Lysosomal membrane permeability and acid phosphatase activity have been studied histochemically in sections of tissues from mice which had been subjected to 50-1000 rads whole-body irradiation. After a whole-body dose of 850 rads, no change in lysosomal membrane permeability or of enzyme activity was observed in liver, kidney, heart, or adrenal, but substantial increases of membrane permeability and acid phosphatase activity were observed in spleen and thymus. A dose of 100 rads caused an increase in the permeability of lysosomal membranes in the spleen and after 300 rads the membranes were fully permeable. Enzyme activity was increased, progressively, by doses up to 850 rads and even greater activation of enzyme was observed in the thymus. One hour after 850 rads, enzyme activity in spleen was significantly greater than controls, and it increased to a maximum 48 hr after irradiation. Full recovery of normal membrane permeability and enzyme activity occurred after lower doses. Increased enzyme activity is not considered to be, primarily, a consequence of increased enzyme synthesis or an artifact caused by changes in cell population. Injections of cortisone, hydrocortisone, or chlorambucil cause extensive lymphocytolysis and increase membrane permeability and enzyme activity. Lymphocytes damaged by irradiation are thus believed to release factors which cause increased permeability of the lysosomal membrane and increased acid phosphatase activity.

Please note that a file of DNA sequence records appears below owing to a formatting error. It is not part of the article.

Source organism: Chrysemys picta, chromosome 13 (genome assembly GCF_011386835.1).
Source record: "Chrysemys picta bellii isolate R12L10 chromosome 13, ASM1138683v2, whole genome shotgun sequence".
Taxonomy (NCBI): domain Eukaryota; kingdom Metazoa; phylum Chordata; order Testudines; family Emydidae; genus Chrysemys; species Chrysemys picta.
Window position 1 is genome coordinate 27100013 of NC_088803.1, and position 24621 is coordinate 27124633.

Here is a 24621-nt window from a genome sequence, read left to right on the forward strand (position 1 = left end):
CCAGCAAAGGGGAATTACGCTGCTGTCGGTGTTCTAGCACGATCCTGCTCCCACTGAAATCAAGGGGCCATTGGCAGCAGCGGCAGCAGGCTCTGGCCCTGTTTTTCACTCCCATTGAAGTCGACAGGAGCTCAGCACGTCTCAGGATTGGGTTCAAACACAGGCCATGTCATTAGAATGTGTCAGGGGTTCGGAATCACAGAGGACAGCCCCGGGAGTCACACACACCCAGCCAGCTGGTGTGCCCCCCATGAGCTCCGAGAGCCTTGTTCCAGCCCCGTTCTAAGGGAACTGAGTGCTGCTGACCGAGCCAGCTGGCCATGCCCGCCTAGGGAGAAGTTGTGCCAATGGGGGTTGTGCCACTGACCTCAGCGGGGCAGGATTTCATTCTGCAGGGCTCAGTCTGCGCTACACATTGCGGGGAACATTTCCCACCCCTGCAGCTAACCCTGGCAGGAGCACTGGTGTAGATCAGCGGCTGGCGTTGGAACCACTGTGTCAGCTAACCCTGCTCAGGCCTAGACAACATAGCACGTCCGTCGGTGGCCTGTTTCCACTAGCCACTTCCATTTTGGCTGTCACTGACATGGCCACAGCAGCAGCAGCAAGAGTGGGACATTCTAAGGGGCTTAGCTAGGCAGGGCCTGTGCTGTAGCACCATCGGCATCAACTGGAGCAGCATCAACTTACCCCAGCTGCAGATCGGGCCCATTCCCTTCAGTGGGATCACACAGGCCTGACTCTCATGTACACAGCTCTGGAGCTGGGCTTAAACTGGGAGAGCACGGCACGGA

This content is only available as a PDF.
You do not currently have access to this content.